R0046-> R00938 independent
R00046->R00707 positive-correlation, DS
R0046-> R00705, R00707 positive-correlation, DS
R0046-> R00705, R00938 positive-correlation, DS
R0046-> R00707, R00938 positive-correlation, DS
R00707-> R00938, R004293 positive-correlation, DS
R0046, R00938-> R00705 positive-correlation, Non-DS
R0046, R00938-> R00707 positive-correlation, Non-DS
R0046, R00938-> R00705, R00707 positive-correlation, Non- DS
R0046, R004293-> R00705 positive-correlation, Non-DS

To explore human TR, we employed both statistical and standard data mining methods. The rule, R00046->R00707 positive-correlation, DS, means that the consensus sequences of more than 10% TRs in human genome contains the consensus sequences corresponding to TFBS ROOO46, ROO707, furthermore, 90% of the cases, they are at the same time in the same TR. In most cases, each tandem repeat in TRbase2 corresponds to a disorder, the corresponding disorders are linked at certain sense by means of the combination of ROOO46 and R00707, thus, those combinations will provide a bridge to research human disease correlations. Future studies should investigate other methods to detect those combinations mined.

Conclusion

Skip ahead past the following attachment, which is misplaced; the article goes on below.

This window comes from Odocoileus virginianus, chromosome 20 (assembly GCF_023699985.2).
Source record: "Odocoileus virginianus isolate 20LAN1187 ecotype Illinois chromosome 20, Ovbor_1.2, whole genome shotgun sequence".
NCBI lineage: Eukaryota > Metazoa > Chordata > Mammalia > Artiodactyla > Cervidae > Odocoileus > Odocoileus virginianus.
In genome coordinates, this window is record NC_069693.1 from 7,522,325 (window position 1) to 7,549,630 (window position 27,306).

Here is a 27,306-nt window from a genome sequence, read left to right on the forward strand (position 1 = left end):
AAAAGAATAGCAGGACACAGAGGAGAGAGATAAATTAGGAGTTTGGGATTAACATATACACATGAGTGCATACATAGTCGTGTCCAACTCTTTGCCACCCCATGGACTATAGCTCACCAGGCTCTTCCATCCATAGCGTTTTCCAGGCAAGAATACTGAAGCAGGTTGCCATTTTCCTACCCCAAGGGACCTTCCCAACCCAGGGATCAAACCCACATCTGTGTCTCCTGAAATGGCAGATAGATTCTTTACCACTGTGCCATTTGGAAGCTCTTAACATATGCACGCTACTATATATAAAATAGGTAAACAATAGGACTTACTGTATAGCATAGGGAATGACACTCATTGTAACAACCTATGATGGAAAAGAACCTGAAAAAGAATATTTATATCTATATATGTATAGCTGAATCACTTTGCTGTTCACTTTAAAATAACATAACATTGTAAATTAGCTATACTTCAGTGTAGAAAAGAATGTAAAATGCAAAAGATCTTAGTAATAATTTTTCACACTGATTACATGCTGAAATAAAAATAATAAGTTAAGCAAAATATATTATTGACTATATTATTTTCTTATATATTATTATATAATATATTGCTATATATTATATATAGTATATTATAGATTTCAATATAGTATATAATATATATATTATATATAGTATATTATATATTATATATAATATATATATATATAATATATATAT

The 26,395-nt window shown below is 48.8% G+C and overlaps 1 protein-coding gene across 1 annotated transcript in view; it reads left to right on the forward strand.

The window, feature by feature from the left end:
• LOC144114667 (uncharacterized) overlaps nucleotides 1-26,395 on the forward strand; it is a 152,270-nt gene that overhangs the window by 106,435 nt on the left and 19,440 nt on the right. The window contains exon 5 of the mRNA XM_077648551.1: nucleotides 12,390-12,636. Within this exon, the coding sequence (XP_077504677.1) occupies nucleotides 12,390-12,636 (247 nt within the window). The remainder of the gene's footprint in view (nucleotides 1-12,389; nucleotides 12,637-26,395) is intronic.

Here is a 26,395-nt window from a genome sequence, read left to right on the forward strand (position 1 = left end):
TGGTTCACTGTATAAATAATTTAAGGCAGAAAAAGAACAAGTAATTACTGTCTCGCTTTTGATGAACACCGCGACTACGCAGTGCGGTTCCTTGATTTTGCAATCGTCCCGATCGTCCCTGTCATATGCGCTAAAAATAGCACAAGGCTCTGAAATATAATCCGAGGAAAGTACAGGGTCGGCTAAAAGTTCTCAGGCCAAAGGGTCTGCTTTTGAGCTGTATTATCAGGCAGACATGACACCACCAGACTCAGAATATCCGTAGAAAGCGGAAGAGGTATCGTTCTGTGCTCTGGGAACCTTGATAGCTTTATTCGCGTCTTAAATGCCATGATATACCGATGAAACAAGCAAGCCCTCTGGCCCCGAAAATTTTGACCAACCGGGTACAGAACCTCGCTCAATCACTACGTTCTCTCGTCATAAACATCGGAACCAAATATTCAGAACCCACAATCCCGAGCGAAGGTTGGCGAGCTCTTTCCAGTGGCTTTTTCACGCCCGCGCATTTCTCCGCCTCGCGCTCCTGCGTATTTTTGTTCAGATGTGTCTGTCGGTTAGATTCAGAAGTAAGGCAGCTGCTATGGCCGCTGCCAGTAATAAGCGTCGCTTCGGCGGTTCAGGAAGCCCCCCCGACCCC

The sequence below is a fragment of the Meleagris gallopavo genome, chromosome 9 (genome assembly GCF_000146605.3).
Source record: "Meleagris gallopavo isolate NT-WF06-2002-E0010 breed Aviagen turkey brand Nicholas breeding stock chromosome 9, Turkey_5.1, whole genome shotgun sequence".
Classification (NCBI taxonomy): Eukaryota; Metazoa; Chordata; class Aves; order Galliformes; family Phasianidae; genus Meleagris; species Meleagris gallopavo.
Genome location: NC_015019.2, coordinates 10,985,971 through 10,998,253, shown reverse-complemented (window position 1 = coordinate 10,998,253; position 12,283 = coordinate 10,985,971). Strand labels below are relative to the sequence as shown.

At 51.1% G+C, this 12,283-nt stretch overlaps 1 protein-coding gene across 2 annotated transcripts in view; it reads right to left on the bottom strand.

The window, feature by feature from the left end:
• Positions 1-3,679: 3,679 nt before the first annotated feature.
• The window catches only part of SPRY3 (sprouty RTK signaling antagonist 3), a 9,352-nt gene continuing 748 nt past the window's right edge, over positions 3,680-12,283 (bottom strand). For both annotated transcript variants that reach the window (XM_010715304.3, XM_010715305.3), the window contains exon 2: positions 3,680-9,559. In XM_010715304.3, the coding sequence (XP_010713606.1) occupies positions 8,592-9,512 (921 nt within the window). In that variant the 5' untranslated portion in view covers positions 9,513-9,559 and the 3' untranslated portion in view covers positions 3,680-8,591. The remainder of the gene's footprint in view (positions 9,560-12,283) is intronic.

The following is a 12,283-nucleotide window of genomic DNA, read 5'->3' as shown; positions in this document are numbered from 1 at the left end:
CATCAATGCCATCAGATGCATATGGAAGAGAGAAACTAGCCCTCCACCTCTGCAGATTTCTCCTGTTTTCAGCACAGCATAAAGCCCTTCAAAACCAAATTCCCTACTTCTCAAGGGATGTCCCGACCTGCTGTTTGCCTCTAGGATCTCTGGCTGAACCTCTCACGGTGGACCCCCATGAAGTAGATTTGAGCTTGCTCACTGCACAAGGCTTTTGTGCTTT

The extended TRbase provides a platform to study the associations between disease genes and previously uncharacterized TR in the whole human genome. We successfully updated the original TRbase to include the whole human genome (http://www.trbase2.cn). Moreover, the extended TRbase now holds more comprehensive knowledge concerning human TR by inclusion of statistical analysis. The extended TRbase provides users not only with query tools but also useful statistical data. The authors hope that the statistical results will help biologists discover a whole new area of biology, including predicting transposons. This study identified TF binding site combinations in TR sequences of the TRbase. The TF binding sites in TRANSFAC were first preprocessed due to their complex characteristics. The Apriori and AprioriTid algorithms (Agrawal, R. et al., 1994) were then applied to mine the associations from the TF binding site combinations in repeat sequences. Some association rules were generated. Chi-square tests were used to remove the insignificant rules. Finally, redundant rules were pruned and the remaining rules were classified into DS and non-DS sets. The discovered rules can also be used to find useful genes in complete genomes as well as partially cluster the TR in the extended TRbase.